His batting average was down, but just five points below the league average. He had 22 home runs, only two fewer than last year, and 68 RBIs, equal to his 2009 total. He nearly went a full year without committing an error before a miscue in the season finale ruined that pursuit. The 34-year-old appeared in 139 games. In the Red Sox' outfield that amounts to the workhorse, but it doesn't jump off the page.
No, there were no eye-popping fluctuations. That is except for one area which reflected Drew's struggles at the plate. He worked just 60 walks and had an on-base percentage of .341, the lowest mark since he was a rookie with St. Louis in 1999.
Even when Drew's traditional numbers (batting average, home runs, RBIs) are down, he has always had a penchant for getting on base, running the bases extremely well and playing a top-notch right field, thereby giving the club some of its value for the five-year, $70 million contract he signed before the 2007 season.
With such a sharp decline in his seeming ability to judge pitches (he also had one of the higher strikeout rates of his career), there figured to be a cause. For Drew, and the organization, blame was placed on an expanded strike zone.
"The strike zone bothered him probably more than any hitter we have," said general manager Theo Epstein. "He's really reliant on working the count and using his discipline in order to get a good pitch to hit later in the count. He had his struggles this year with the strike zone. His walks were down, got him out of his natural swing a little bit to where he wasn't able to stay inside the ball. Because he was having troubles with some of the pitches just off the plate he got in a mode where he had to hook the ball a little bit."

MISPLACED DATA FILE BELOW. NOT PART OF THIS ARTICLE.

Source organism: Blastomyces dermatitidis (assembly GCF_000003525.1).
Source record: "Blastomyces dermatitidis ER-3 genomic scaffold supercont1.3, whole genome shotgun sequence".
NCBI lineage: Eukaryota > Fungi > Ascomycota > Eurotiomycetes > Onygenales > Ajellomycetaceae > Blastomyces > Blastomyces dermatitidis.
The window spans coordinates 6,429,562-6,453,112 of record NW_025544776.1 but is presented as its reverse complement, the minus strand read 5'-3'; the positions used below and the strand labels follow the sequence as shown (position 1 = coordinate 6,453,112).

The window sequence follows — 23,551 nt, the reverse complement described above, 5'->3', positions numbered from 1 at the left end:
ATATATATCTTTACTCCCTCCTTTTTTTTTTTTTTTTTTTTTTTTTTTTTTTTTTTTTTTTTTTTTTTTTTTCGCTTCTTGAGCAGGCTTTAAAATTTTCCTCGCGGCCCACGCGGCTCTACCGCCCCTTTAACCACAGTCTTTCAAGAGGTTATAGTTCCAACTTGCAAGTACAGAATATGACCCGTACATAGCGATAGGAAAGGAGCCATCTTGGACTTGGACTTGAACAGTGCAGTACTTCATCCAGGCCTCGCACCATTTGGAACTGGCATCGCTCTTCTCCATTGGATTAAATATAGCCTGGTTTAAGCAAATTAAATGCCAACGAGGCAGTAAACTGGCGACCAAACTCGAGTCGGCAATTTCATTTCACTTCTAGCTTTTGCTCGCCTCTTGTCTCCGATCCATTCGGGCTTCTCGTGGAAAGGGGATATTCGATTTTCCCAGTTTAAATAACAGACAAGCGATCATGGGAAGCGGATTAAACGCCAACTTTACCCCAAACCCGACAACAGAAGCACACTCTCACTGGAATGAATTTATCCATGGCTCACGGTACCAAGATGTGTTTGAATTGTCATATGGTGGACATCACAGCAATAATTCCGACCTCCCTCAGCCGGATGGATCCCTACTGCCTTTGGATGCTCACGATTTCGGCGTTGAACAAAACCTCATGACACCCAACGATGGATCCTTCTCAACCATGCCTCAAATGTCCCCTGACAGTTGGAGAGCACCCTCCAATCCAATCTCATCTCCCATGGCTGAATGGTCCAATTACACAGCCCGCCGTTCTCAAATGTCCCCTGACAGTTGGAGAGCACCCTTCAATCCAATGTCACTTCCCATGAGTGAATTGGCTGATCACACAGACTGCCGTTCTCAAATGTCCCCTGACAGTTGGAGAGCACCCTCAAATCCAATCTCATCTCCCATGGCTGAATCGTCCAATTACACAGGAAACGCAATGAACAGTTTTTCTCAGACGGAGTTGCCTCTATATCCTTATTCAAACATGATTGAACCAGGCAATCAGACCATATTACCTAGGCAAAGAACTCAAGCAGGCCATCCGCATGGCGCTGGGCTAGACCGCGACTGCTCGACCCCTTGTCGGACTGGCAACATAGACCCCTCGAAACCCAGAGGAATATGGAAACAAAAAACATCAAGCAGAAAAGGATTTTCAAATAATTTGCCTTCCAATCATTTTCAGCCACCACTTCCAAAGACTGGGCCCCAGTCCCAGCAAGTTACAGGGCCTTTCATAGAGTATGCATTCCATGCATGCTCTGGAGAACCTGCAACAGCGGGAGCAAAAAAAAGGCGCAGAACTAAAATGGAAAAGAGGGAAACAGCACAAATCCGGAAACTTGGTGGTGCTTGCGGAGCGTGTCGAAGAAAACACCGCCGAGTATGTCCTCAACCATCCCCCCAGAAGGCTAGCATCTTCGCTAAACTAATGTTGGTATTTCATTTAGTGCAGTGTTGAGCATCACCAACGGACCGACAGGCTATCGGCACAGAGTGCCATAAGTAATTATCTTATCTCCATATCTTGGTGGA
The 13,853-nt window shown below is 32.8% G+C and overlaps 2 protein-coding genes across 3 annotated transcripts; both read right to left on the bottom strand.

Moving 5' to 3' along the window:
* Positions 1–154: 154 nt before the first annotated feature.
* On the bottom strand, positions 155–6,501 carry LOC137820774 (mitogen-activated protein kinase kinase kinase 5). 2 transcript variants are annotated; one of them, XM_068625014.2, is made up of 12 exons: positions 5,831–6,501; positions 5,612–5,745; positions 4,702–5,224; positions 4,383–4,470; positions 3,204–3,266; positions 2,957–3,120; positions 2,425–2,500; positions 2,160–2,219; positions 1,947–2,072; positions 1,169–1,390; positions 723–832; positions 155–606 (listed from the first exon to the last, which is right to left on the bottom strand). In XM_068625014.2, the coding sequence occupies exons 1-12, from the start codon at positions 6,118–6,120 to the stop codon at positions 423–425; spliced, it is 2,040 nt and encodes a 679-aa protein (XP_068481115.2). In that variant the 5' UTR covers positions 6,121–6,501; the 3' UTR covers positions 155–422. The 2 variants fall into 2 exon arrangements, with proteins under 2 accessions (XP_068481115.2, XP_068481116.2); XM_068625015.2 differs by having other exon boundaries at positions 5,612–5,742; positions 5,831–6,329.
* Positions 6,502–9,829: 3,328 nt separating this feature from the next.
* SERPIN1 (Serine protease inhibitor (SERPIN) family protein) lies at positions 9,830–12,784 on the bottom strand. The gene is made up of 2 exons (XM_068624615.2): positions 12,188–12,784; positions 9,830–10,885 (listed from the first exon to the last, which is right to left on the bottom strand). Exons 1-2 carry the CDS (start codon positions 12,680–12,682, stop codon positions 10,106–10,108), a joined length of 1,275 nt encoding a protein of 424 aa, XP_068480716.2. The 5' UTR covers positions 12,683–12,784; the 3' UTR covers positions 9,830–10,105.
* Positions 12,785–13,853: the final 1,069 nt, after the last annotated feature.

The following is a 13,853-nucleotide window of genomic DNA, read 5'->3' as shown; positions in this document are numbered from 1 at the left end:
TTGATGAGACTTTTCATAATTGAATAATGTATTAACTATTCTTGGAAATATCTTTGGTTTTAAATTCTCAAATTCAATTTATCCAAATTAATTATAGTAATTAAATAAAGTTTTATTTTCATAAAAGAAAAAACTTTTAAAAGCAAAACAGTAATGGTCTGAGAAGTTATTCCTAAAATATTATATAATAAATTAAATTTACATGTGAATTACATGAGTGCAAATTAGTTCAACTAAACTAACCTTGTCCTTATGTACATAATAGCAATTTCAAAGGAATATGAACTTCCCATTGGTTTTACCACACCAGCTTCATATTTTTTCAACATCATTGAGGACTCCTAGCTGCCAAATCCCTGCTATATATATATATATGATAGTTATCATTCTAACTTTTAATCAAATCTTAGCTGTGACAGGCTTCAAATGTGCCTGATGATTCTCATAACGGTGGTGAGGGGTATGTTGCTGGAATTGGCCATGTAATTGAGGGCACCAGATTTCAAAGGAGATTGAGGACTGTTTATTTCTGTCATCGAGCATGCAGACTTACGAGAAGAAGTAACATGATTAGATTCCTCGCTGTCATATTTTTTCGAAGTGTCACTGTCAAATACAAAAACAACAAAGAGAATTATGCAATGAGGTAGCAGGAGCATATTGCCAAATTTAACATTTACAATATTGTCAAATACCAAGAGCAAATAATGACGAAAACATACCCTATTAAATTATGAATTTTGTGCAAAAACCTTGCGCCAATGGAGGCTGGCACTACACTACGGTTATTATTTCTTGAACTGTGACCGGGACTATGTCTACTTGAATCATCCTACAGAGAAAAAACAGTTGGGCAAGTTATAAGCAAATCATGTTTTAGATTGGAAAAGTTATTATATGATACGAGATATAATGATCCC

Digging deeper into the numbers suggests there is merit in what Epstein said this week and in what Drew complained about in August.
Drew swung at 20.7 percent of pitches outside the strike zone, more than a 5 percent spike from 2009 and his highest rate since 2003. Additionally, he made contact on 69.9 percent of such wayward pitches, 18 percentage points above his career norm and a clear indication that he was chasing balls for fear they would be called strikes. Slow rollers to second base became the norm.
Drew said as much when approached on the subject in August.
"It affects the way you approach the at-bats in the future," he said. "I found myself a lot of times chasing pitches that I normally wouldn't."
For a guy like Drew who is a slave to plate discipline, often passing on pitches a millimeter off the plate, an expanded zone would force an adjustment that might not be easy to make. When you are used to letting a certain pitch go by for a ball and it is suddenly called a strike with consistency, then swinging at that pitch now becomes a bit more necessary.
Epstein indicated that Drew never had the hot streak in 2010 that he was known for in those other seasons with the Sox, no matter how offensively mundane they may have seemed on the surface.
Some may recall the insane stretch he had when David Ortiz was hurt in 2008, batting .337 with 12 homers and 27 RBIs in the month of June. Just last year he hit .340 with 12 home runs over the last two months of the season.
In 2010, the best he could muster was a strong beginning to the month of May and a slight power surge at the end (10 home runs in his last 39 games). Perhaps that was a sign that some adjustment had been made, although the walks remained low during that time frame.
Drew's big deal ends after next year. He will be 35 at the time and likely not part of the team's plans going forward. He has even hinted at retirement.
The swan song will have lasting effects on the legacy of a guy who has drawn the ire of some fans, due in part to his tendency to get hurt from time to time, but also due to his seemingly pedestrian offensive contributions.
In 2010, there may have been a reason for this. Otherwise it might not have been so ordinary.